Crowd Sourcing: We're looking for your contribution to make this page informative and exciting for those looking to move to Bet Shemesh.


This page will be about individual communities within Bet Shemesh such as Ramat Shilo, Sheinfeld, Nofei Aviv, Migdal Hamayaim, Dolev Area (RBS A), Nofei Hashemesh, The Kiryah HaHareidit, other areas RBS, etc.  Use the "Contact Us" form to let us know if you would like to contribute- You can use the section on Sheinfeld below as a template.

We're hoping for some photos of the area and a few paragraphs describing the community and the facilities.  Don't worry about getting it perfect first time (or even providing photos), it is more important to get something to us quickly!

  • Sheinfeld is one of the most popular Bet Shemesh neighborhoods for English speaking olim.
  • Located between Old Bet Shemesh and Ramat Bet Shemesh, it is centered around the following streets: Reuven, Shimon, Gad, Asher, Rashi, Naftali, Ma’apilei Egoz and Shivtei Yisrael.

  • Housing includes houses, apartments of varying sizes and townhouses. A new project of houses is currently being built.

  • The neighborhood includes a number of parks, and is comprised of quiet, suburban streets.

  • Sheinfeld has a very “communal” feeling, with many friends and neighbors congregating and socializing on the street, particularly on Shabbat. Children abound.

  • The population is predominantly English speaking (around 70%); and is mainly Modern Orthodox, dati leumi and Yeshivish. Some secular and some ultra-Orthodox residents live in the neighborhood as well.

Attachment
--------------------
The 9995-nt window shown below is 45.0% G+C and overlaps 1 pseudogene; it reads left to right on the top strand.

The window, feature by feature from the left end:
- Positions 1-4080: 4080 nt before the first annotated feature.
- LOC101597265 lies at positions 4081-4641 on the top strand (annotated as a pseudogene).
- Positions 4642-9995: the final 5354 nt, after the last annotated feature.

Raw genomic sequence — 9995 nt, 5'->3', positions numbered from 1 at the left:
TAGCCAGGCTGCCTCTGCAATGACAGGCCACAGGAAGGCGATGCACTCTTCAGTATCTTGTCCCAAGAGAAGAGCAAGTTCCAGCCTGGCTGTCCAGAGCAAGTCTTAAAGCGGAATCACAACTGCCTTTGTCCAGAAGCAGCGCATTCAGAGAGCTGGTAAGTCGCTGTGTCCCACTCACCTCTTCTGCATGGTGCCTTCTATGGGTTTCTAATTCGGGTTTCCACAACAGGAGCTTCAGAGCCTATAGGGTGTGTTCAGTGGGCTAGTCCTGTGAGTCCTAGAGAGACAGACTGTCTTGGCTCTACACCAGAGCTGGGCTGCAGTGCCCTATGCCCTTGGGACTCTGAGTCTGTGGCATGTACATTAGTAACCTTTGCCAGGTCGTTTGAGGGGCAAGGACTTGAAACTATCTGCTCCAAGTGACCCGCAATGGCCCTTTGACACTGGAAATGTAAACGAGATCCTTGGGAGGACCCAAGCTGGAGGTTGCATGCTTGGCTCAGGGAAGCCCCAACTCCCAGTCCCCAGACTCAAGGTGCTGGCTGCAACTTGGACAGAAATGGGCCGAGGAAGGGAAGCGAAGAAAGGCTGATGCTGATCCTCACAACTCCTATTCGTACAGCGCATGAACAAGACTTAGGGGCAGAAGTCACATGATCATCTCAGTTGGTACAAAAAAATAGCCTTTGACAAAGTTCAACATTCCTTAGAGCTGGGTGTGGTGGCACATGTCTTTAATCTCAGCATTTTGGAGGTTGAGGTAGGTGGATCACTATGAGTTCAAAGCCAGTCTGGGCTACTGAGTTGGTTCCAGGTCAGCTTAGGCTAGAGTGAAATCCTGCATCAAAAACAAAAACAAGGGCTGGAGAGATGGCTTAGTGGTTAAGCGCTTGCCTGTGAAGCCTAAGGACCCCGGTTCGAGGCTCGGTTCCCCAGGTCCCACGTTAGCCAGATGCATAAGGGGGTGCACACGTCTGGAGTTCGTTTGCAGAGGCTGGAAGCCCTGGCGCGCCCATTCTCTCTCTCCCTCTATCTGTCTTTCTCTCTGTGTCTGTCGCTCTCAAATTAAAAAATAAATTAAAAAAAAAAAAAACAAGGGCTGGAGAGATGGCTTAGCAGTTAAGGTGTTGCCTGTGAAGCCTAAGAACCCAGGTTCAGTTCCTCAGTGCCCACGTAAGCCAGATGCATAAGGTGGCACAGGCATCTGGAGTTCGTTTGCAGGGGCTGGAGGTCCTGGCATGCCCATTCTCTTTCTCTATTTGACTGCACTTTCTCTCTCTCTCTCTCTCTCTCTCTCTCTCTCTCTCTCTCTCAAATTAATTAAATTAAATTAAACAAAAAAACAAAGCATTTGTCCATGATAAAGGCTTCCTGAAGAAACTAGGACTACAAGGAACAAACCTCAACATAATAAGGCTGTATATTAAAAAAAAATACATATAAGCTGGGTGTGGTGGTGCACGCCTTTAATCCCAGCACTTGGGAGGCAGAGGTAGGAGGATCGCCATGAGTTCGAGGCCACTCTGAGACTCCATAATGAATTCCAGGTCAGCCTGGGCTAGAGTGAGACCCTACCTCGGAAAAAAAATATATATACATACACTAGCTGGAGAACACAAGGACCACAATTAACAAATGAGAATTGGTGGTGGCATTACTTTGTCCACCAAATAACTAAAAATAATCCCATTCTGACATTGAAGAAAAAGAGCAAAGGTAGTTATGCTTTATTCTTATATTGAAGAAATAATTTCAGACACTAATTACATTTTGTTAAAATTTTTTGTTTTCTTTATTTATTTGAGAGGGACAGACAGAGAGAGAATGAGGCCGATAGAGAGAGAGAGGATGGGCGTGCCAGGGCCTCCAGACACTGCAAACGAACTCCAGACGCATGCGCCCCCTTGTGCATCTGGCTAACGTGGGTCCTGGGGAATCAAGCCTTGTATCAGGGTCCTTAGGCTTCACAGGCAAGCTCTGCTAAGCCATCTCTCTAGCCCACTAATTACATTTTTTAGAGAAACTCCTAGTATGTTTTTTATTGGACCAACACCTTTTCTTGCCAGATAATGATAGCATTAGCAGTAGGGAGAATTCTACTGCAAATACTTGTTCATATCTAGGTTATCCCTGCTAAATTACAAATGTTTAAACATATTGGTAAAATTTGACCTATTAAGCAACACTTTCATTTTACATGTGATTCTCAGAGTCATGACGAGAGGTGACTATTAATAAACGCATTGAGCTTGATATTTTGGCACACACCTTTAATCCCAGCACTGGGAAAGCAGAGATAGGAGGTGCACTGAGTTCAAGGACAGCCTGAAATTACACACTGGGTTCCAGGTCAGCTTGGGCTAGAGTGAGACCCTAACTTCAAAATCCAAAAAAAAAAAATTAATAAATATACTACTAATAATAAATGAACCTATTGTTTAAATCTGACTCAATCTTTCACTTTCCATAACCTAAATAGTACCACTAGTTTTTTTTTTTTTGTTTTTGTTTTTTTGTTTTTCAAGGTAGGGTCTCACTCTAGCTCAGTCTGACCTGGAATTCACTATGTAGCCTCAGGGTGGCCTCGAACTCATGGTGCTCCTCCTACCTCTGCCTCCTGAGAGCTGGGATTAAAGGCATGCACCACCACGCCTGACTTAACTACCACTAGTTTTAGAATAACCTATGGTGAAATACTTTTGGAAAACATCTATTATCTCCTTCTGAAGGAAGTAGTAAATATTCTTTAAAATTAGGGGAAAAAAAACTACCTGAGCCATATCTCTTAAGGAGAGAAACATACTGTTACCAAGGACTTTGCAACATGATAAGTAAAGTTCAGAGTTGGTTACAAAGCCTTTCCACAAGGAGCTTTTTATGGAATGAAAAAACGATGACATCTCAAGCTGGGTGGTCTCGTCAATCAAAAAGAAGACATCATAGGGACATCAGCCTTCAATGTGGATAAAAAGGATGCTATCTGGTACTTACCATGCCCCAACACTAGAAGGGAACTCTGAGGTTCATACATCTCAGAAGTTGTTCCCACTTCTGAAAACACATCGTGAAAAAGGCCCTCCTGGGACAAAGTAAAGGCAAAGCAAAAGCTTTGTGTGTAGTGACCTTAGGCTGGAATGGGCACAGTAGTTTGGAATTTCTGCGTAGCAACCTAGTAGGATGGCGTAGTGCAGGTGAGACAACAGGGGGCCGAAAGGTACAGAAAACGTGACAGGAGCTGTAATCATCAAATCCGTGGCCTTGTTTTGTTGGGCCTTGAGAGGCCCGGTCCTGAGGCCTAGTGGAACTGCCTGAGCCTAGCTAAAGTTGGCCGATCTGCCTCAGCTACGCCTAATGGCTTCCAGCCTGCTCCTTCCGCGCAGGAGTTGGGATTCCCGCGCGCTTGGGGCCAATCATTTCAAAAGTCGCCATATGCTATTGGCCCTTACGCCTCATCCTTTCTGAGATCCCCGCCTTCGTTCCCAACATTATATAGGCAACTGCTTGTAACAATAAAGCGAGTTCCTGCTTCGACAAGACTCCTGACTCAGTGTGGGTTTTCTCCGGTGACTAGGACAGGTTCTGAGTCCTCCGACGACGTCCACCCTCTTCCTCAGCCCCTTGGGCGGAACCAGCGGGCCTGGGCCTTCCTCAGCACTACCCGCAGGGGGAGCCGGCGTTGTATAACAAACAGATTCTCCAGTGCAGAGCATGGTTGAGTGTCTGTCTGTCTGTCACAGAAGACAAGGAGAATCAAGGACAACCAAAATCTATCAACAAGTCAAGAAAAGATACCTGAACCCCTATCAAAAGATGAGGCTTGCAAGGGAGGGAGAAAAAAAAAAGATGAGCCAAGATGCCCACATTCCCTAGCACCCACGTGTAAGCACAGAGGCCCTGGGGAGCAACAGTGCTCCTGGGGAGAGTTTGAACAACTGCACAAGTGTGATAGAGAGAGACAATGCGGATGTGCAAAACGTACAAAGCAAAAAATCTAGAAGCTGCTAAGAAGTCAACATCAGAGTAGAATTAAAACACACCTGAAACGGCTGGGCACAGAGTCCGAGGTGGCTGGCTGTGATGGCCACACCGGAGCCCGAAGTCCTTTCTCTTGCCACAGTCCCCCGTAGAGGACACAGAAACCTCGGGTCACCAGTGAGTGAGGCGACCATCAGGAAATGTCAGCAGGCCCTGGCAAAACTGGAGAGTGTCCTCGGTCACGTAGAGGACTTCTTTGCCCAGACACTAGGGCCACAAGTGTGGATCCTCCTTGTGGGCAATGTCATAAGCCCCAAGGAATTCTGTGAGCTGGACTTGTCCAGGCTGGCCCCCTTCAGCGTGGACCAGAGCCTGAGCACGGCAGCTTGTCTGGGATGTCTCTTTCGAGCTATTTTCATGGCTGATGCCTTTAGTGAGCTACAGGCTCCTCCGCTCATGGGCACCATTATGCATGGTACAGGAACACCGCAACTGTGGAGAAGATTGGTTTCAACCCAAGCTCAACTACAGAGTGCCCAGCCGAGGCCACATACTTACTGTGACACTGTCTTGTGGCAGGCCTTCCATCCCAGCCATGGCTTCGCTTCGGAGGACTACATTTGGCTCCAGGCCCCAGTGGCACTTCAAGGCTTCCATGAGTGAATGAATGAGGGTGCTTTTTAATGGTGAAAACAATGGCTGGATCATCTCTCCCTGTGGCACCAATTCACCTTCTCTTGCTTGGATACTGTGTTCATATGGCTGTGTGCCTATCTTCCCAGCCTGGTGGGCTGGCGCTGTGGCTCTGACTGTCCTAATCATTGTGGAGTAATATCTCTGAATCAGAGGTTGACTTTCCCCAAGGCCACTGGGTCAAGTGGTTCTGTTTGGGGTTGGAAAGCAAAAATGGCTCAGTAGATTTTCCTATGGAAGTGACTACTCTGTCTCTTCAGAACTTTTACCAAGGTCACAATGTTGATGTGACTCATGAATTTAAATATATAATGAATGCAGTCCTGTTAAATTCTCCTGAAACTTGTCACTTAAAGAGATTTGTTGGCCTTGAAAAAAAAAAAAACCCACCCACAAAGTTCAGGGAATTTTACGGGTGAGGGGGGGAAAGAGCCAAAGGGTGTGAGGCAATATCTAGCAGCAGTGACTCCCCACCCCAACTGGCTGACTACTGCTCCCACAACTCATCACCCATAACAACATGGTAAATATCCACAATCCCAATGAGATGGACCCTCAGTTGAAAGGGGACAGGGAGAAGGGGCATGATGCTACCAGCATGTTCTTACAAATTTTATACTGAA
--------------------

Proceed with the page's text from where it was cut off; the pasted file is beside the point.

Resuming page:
• Sheinfeld is within walking distance of Migdal Hamayim, Nofei Hashemesh, NofeiAviv, The Kirya HaHareidit, the beginning of Ramat Bet Shemesh (Bet) and more.

  • There are four main shuls, each catering to slightly different tastes. All of the shuls form their own communities with their own rabbi(s), shiurim, social events and more.

  • Sheinfeld has many public transport options, and is close to many of the main shopping areas in Bet Shemesh, including walking distance to the Naimi mall and large supermarket.

  • In addition, Sheinfeld has its own shopping area in the center of the neighborhood, including a very large minimarket (that sells many, many American products), a pizza store, post office, shawarma store, bagel restaurant, café, hairdresser and more.

Givat Savion
  • Givat Savion is a mixed Anglo-Israeli neighborhood

  • The neighborhood was designed with a central, "U" -shaped block at its center (Rechov Haarazim). Cul-de-sacs extend from the central block along its length

  • The entire neighborhood is bisected by a tree-lined, quiet path. A grassy knoll is located near one end of the path.

  • At the other end of the path, there are three shuls: Moroccan, Teimani and Ashkenazi. The Ashkenazi shul, Bet Knesset Etz Chaim, is where most of the Anglo community davens.

  • Etz Chaim is a warm and inviting shul, comprised of members from across the spectrum of the Jewish world. Our rabbi, Rav Shalom Kurz, is a musmach of Yeshiva University.

  • Housing consists of private, stand-alone homes (villas), semi-detached homes, and fully attached houses. Every house has at least one private yard.

  • Housing costs are among the lowest in central Israel. A four-or-five bedroom house with a garden can be bought for between 1.7 million and 2.3 million shekel. Most houses are larger than 200 meters.

  • The neighborhood is surrounded by greenery and natural scenery.

  • A short, 10 or 15 minute walk to the neighborhoods of Sheinfeld and Nofei Aviv.

  • A few minutes' walk to three lovely playgrounds

  • Frequent buses travel from the neighborhood to the mall and train station

  • Close to entrance of the city

RBS Gimmel
  • Ramat Beit Shemesh Gimmel is the newest Beit Shemesh neighborhood, with the first occupants moving in in early 2014, and close to a thousand families here by summer of 2015. RBS Gimmel phase 1 is almost complete and will include 1800 units.